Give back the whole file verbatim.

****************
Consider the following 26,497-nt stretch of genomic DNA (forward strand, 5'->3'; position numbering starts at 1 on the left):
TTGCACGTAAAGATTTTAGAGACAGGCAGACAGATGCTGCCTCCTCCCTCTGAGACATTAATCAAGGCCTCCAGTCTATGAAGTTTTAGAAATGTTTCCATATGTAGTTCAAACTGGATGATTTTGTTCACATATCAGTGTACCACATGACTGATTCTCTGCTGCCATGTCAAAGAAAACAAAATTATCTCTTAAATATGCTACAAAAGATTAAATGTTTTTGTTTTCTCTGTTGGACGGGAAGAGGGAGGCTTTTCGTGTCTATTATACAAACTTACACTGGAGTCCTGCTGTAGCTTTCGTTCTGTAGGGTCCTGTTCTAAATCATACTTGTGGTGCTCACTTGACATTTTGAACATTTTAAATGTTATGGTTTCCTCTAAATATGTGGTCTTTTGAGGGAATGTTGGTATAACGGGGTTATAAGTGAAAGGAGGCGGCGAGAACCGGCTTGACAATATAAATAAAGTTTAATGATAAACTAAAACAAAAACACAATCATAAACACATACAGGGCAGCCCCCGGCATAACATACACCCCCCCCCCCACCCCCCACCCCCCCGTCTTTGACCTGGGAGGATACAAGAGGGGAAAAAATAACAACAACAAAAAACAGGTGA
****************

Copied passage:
Consider the following 26,497-nt stretch of genomic DNA (forward strand, 5'->3'; position numbering starts at 1 on the left):
TTGCACGTAAAGATTTTAGAGACAGGCAGACAGATGCTGCCTCCTCCCTCTGAGACATTAATCAAGGCCTCCAGTCTATGAAGTTTTAGAAATGTTTCCATATGTAGTTCAAACTGGATGATTTTGTTCACATATCAGTGTACCACATGACTGATTCTCTGCTGCCATGTCAAAGAAAACAAAATTATCTCTTAAATATGCTACAAAAGATTAAATGTTTTTGTTTTCTCTGTTGGACGGGAAGAGGGAGGCTTTTCGTGTCTATTATACAAACTTACACTGGAGTCCTGCTGTAGCTTTCGTTCTGTAGGGTCCTGTTCTAAATCATACTTGTGGTGCTCACTTGACATTTTGAACATTTTAAATGTTATGGTTTCCTCTAAATATGTGGTCTTTTGAGGGAATGTTGGTATAACGGGGTTATAAGTGAAAGGAGGCGGCGAGAACCGGCTTGACAATATAAATAAAGTTTAATGATAAACTAAAACAAAAACACAATCATAAACACATACAGGGCAGCCCCCGGCATAACATACACCCCCCCCCCCACCCCCCACCCCCCCGTCTTTGACCTGGGAGGATACAAGAGGGGAAAAAATAACAACAACAAAAAACAGGTGA